At this stage of my life, I often hear that another colleague at the university or in the community has retired from practice. Not surprisingly, I then find new patients in my clinic who were referred by one of the retiring cardiologists. After these new patients have gotten accustomed to me, they usually ask “Are you too going to retire, doctor.” My joking reply is that I will retire when I die! Of course, that tongue in cheek comment is not totally true. I expect that at some point in the future I will decide that it is time to hang up my stethoscope and spend time with my spouse traveling, reading, visiting with friends and family, exercising, and doing some of the many small repairs at our home that now require outside help. But I think that time is somewhere in the distant future because I still love doing what I do every working day: clinical care in the hospital and clinic, teaching and mentoring students, residents, trainees, and young faculty, and participating in research and publishing. In fact, on the last few days of a vacation, I find myself looking forward to going back to work. That having been said, my spouse and I do talk about what we would likely do together when we retire. I am sure the moment will come when we decide that it is time to slow down and stop full-time work.
Over recent years, I have discussed retirement with colleagues and friends who are about to take the plunge. I ask them what they plan to do with their newly acquired free time. Many have carefully considered how they will spend their otium. I believe that this is an essential preretirement activity. When individuals do not plan carefully for what they will do when they stop working, I have observed that depression frequently sets in. One patient immediately comes to mind. He was the chief of a busy urban fire department early in his 60s when he suffered an acute inferior wall myocardial infarction. His recovery was uneventful, but this illness mandated retirement, albeit at full pay. When I saw him in clinic some months later it was obvious that he was depressed. He told me that he now felt totally worthless because he was not working and that he often still followed his colleagues at a distance when they were called out to a fire. We spent most of that office session talking about this depression and possible ways to work out of it. During subsequent visits, he gradually recovered by filling his time with family visits and a variety of volunteer activities. I saw this patient many years ago, but I think about him and his postretirement depression whenever I talk with a colleague, patient, or friend about to retire.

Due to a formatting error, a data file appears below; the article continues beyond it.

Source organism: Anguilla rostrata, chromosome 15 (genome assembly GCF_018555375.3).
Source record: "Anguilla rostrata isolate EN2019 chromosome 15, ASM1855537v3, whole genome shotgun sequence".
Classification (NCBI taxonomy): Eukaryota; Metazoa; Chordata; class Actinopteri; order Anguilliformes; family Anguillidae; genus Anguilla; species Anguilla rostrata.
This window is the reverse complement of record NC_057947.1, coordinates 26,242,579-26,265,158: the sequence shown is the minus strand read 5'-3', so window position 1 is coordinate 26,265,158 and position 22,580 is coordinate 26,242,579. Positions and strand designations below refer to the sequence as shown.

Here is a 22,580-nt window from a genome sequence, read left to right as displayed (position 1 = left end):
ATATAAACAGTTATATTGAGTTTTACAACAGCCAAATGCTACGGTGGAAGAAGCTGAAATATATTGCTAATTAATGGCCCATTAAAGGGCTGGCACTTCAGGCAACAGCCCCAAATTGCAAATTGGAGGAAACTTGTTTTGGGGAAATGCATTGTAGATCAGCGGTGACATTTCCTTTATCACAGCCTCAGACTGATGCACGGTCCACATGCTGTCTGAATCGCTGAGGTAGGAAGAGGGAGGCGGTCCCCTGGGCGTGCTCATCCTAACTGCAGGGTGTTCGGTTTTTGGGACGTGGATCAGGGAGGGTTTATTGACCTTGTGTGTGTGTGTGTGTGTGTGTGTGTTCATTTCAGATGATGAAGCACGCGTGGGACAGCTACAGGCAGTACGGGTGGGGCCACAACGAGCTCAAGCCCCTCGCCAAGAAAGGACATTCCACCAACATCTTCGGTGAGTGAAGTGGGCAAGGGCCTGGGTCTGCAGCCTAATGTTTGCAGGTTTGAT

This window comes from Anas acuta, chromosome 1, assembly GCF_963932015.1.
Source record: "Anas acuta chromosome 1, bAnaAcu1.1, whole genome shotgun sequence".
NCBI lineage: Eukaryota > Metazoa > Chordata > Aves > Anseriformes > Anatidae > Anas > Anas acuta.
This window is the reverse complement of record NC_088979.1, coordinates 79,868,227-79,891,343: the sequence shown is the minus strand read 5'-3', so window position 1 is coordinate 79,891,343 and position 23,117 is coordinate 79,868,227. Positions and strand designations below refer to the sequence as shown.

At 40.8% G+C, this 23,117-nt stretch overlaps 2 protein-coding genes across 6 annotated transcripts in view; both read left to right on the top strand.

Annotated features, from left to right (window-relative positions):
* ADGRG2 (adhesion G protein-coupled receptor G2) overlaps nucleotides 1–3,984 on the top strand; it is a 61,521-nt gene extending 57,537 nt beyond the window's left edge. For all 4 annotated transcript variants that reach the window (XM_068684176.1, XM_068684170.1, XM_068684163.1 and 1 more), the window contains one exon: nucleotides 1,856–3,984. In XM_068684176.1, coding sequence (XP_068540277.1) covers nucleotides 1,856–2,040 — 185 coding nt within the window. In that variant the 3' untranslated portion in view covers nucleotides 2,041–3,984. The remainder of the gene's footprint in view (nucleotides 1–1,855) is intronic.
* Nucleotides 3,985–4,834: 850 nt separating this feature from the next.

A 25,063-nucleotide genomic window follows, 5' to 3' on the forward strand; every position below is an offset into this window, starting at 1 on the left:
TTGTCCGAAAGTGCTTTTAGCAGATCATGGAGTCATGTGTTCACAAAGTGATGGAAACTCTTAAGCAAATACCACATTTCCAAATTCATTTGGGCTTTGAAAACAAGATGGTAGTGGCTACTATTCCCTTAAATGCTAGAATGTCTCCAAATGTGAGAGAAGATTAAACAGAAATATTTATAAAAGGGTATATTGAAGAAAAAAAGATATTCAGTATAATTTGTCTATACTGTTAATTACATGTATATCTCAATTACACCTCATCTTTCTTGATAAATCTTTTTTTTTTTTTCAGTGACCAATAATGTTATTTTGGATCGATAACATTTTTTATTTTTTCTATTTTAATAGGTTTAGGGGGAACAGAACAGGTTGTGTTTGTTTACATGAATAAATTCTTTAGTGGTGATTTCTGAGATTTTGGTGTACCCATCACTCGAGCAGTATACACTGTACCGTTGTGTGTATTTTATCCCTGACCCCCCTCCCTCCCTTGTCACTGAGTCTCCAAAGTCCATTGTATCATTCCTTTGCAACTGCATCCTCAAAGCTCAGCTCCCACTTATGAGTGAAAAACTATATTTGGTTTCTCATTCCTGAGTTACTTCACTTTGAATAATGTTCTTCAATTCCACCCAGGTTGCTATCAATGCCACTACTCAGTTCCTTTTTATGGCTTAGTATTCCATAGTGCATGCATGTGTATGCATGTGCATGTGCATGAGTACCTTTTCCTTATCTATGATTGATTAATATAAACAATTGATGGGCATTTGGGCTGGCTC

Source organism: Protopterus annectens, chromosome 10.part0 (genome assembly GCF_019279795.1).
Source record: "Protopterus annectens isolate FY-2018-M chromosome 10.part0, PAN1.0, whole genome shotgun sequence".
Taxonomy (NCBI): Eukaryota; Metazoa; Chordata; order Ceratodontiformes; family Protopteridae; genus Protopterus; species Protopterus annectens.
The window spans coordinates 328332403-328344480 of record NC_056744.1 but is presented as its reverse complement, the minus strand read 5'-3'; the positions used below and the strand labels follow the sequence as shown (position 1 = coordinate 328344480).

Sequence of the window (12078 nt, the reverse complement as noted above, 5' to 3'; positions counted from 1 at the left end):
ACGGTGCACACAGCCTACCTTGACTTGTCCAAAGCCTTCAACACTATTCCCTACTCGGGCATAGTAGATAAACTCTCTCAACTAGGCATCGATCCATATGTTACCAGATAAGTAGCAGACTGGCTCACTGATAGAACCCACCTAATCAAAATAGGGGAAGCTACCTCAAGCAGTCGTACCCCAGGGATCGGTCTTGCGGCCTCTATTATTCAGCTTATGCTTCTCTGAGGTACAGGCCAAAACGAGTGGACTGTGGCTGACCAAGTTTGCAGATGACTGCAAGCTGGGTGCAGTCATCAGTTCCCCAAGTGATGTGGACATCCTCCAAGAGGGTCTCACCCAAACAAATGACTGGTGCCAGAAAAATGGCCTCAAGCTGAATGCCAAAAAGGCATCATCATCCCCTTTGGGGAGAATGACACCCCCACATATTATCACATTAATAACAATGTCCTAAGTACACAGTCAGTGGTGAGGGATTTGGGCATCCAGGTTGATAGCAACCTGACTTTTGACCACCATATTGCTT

Another potential problem that can arise during retirement involves the couple who finds themselves home together for long periods of time, a situation that did not occur when one or both were working. This reminds me of the humorous saying attributed to a home-going wife whose husband was planning retirement: “Honey, I promised to love you for better or for worse but not for lunch.” This witty saying emphasizes the possibility that friction can develop when couples are home together for long periods of time. Thus, it seems clear that one needs to prepare for retirement with the same care used many years previous when planning a career.
Seeking to discover what others think about beginning retirement, I did an internet search on the topic. The first 5 pages of information all related to important financial considerations such as the amount of money needed, investments, financial advisors, annuities, and so forth. The 6th page brought forth what I was looking for, that is, how to find meaning in your life after retirement. Two articles by Kathleen Coxwell,
written in 2021 discussed how a retiree might find meaning in life following retirement. Victor Frankl's insightful book, Man's Search for Meaning
Man's Search for Meaning.
was quoted and recommended reading for the newly retired. Coxwell suggests a variety of approaches to finding meaning in life after daily work has ceased, including practicing mindfulness meditation, exercise, volunteer activities, part-time employment, learning a new language, adult study courses, developing a hobby, and sundry other excellent, rewarding activities.
She also suggests consulting a retirement coach with whom one can explore a wide array of possible postretirement pursuits.
In conclusion, I would suggest that when you reach retirement age, think deeply and carefully before you decide to continue working or accepting retirement. Benjamin Franklin reminds us that “by failing to prepare, you are preparing to fail.”
As always, I enjoy hearing from readers at [email protected]
about this or any other commentary.
Published online: October 13, 2022
Publication stageIn Press Journal Pre-Proof
Conflicts of Interest: None.
Authorship: The author is solely responsible for the content of this manuscript.
© 2022 Published by Elsevier Inc.